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Micro-Raman spectroscopic study of cord-marked pottery decorated with red coatings from Taiwan, ca 2600–1700 B.C.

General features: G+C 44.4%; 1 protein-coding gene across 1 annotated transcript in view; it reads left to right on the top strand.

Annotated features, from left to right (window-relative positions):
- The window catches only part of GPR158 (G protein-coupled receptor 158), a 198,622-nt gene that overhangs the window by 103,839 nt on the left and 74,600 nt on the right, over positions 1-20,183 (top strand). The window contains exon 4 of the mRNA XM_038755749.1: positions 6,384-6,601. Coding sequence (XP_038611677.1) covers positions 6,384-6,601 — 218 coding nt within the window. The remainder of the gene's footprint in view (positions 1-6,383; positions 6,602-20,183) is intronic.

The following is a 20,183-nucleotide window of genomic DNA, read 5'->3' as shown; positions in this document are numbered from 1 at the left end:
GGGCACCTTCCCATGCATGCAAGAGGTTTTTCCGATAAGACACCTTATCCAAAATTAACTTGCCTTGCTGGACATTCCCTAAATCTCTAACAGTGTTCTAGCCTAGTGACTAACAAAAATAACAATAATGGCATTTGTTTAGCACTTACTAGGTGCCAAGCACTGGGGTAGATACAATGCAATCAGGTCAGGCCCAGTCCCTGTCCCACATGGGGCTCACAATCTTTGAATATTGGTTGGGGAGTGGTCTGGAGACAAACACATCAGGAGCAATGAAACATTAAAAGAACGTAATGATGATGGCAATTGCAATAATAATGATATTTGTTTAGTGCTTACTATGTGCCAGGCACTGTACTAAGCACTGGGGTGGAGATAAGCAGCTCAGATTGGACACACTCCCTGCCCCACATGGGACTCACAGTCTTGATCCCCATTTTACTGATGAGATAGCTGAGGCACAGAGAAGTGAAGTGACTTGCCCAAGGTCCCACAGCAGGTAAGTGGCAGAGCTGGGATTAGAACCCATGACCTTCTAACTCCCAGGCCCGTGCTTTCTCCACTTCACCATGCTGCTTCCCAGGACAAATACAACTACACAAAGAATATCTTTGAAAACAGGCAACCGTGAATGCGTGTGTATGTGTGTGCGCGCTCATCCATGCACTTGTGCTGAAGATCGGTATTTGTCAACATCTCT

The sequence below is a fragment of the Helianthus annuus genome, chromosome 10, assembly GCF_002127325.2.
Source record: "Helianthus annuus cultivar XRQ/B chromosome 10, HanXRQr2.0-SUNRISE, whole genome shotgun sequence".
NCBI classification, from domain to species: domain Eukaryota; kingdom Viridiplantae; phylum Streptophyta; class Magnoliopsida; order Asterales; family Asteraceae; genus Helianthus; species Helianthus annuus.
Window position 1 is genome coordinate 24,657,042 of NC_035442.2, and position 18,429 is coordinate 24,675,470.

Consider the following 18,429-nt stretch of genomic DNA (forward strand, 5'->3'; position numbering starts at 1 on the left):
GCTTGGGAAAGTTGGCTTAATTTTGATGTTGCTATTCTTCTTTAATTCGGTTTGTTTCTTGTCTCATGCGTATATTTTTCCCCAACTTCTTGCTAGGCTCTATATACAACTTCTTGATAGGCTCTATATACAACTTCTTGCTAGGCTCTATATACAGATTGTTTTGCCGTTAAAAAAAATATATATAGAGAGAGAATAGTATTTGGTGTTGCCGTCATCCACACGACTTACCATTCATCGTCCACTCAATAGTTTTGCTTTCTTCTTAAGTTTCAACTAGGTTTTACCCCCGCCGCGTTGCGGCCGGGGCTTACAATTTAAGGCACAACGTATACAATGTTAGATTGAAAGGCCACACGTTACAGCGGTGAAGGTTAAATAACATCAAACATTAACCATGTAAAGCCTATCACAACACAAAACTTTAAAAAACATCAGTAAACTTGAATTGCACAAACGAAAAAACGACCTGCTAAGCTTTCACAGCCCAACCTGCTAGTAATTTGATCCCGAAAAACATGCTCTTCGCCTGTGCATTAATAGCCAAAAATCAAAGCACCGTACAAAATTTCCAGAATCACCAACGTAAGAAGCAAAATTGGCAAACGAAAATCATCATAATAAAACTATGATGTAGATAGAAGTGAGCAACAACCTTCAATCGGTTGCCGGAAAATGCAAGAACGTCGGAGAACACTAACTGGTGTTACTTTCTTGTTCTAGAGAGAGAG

Micro-Raman spectroscopy is applied for the first time to identify mineralogical characteristics of ceramic bodies and red coatings on decorative cord-marked pottery (ca 2600–1700 B.C.) from an archeological site in northern Taiwan. X-ray diffraction and scanning electron microscopy-energy dispersive X-ray spectrometry were used as complementary techniques. The combined results of mineralogical and elemental composition suggest that the pottery items were produced from illitic clays and fired to a temperature less than 800 °C under oxidizing conditions. The slight discrepancy in composition between the red coatings and ceramic bodies possibly indicates a somewhat different source of raw materials and/or clay refining processes used by ancient potters. Additionally, feldspar, hornblende, and pyroxenes detected in the samples are closely related to the main compositions of nearby volcanic rocks, implying that the raw materials could have come from a local source. Copyright © 2010 John Wiley & Sons, Ltd.